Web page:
Sign up for our FREE Monthly Email Newsletter
In addition to keeping in the financial know, you may be interested in checking your credit score and report.
¹The credit scores provided under the offers described here use the Equifax Credit Score, which is a proprietary credit model developed by Equifax. The Equifax Credit Score and 3-Bureau scores are each based on the Equifax Credit Score model, but calculated using the information in your Equifax, Experian and TransUnion credit files. The Equifax Credit Score is intended for your own educational use. It is also commercially available to third parties along with numerous other credit scores and models in the marketplace. Please keep in mind third parties are likely to use a different score when evaluating your creditworthiness. Also, third parties will take into consideration items other than your credit score or information found in your credit file, such as your income.
²The Automatic Fraud Alert feature is made available to consumers by Equifax Information Services LLC and fulfilled on its behalf by Equifax Consumer Services LLC.
³Equifax Credit Report Control™ is only available while you have a current subscription to Equifax Complete Premier. Locking your credit file with Equifax Credit Report Control will prevent access to your Equifax credit file by certain third parties, such as credit grantors or other companies and agencies. Credit Report Control will not prevent access to your credit file at any other credit reporting agency, and will not prevent access to your Equifax credit file by companies like Equifax Personal Solutions which provide you with access to your credit report or credit score or monitor your credit file; Federal, state and local government agencies; companies reviewing your application for employment; companies that have a current account or relationship with you, and collection agencies acting on behalf of those whom you owe; for fraud detection and prevention purposes; and companies that wish to make pre-approved offers of credit or insurance to you. To opt out of such pre-approved offers, visit www.optoutprescreen.com/.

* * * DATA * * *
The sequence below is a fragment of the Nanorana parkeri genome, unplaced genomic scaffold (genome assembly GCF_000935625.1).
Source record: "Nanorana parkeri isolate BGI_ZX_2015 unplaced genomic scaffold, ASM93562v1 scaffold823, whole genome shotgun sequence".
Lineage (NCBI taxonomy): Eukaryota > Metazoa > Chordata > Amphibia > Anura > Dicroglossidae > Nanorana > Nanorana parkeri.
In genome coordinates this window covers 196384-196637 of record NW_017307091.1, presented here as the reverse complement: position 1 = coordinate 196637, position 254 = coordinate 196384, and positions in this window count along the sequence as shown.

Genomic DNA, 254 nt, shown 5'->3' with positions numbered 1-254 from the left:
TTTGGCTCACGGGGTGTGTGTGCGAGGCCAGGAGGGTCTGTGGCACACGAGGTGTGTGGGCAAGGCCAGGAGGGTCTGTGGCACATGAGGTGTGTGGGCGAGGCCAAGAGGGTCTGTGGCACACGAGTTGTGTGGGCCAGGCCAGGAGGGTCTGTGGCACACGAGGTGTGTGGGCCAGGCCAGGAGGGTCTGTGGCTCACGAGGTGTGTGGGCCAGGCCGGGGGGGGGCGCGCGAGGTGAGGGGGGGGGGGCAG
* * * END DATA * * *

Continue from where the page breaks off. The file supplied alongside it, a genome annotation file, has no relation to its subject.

4We will require you to provide your payment information when you sign up and we will immediately charge your card $4.95. After that, we will charge the card $19.95 for each month you continue your subscription. You may cancel at any time; however, we do not provide partial month refunds.
Equifax® is a registered trademark and Equifax Complete™ Premier is a trademark of Equifax, Inc. © 2014, Equifax Inc., Atlanta, Georgia. All rights reserved.
Back in the distant mists of time, I got a divorce. It was easy. We had no children and no disputes over splitting assets. We sold the house and split the profits, and we even shared an attorney (his best man at the wedding).
However, when you have a lot invested in a marriage—time, children, family connections, assets, businesses, and a lot of anger—a divorce can get very messy. It’s even worse when only one of you is working with a tax professional that understands how to split up assets. That person can make it seem like you’re getting a fair split until you try to sell or cash in the assets. Suddenly, you may find that you’ve been left holding the bag on all the taxes while your ex has all the tax-free assets.
Here are some tax tips to keep in mind during a divorce: